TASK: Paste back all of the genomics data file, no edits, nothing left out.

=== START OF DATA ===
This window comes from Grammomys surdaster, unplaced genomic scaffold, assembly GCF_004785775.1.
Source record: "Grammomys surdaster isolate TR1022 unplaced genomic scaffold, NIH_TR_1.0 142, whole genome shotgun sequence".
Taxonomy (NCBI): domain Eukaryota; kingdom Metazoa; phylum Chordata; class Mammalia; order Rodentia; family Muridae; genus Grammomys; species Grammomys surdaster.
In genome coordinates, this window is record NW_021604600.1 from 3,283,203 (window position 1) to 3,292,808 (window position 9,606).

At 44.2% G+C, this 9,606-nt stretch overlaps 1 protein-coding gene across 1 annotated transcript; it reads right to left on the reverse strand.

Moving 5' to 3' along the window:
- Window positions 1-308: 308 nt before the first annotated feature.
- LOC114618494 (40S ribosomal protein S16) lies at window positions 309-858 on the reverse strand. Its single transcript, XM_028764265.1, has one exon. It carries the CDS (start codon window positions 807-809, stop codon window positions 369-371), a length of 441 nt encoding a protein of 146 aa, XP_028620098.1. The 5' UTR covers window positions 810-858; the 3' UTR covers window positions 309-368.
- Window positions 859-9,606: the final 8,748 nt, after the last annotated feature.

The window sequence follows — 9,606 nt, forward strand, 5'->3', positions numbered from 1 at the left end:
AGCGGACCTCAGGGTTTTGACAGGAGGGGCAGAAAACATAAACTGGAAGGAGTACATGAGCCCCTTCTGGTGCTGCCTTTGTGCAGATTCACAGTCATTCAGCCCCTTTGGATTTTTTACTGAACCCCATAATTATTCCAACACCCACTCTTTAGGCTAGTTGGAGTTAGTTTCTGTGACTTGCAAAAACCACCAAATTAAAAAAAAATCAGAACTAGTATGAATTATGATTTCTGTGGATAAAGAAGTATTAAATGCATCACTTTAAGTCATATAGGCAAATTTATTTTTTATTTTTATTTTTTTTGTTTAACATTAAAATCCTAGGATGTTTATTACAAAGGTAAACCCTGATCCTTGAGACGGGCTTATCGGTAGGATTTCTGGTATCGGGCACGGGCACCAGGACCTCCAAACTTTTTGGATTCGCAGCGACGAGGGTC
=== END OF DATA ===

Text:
This window comes from Grammomys surdaster, unplaced genomic scaffold, assembly GCF_004785775.1.
Source record: "Grammomys surdaster isolate TR1022 unplaced genomic scaffold, NIH_TR_1.0 142, whole genome shotgun sequence".
Taxonomy (NCBI): domain Eukaryota; kingdom Metazoa; phylum Chordata; class Mammalia; order Rodentia; family Muridae; genus Grammomys; species Grammomys surdaster.
In genome coordinates, this window is record NW_021604600.1 from 3,283,203 (window position 1) to 3,292,808 (window position 9,606).

At 44.2% G+C, this 9,606-nt stretch overlaps 1 protein-coding gene across 1 annotated transcript; it reads right to left on the reverse strand.

Moving 5' to 3' along the window:
- Window positions 1-308: 308 nt before the first annotated feature.
- LOC114618494 (40S ribosomal protein S16) lies at window positions 309-858 on the reverse strand. Its single transcript, XM_028764265.1, has one exon. It carries the CDS (start codon window positions 807-809, stop codon window positions 369-371), a length of 441 nt encoding a protein of 146 aa, XP_028620098.1. The 5' UTR covers window positions 810-858; the 3' UTR covers window positions 309-368.
- Window positions 859-9,606: the final 8,748 nt, after the last annotated feature.

The window sequence follows — 9,606 nt, forward strand, 5'->3', positions numbered from 1 at the left end:
AGCGGACCTCAGGGTTTTGACAGGAGGGGCAGAAAACATAAACTGGAAGGAGTACATGAGCCCCTTCTGGTGCTGCCTTTGTGCAGATTCACAGTCATTCAGCCCCTTTGGATTTTTTACTGAACCCCATAATTATTCCAACACCCACTCTTTAGGCTAGTTGGAGTTAGTTTCTGTGACTTGCAAAAACCACCAAATTAAAAAAAAATCAGAACTAGTATGAATTATGATTTCTGTGGATAAAGAAGTATTAAATGCATCACTTTAAGTCATATAGGCAAATTTATTTTTTATTTTTATTTTTTTTGTTTAACATTAAAATCCTAGGATGTTTATTACAAAGGTAAACCCTGATCCTTGAGACGGGCTTATCGGTAGGATTTCTGGTATCGGGCACGGGCACCAGGACCTCCAAACTTTTTGGATTCGCAGCGACGAGGGTC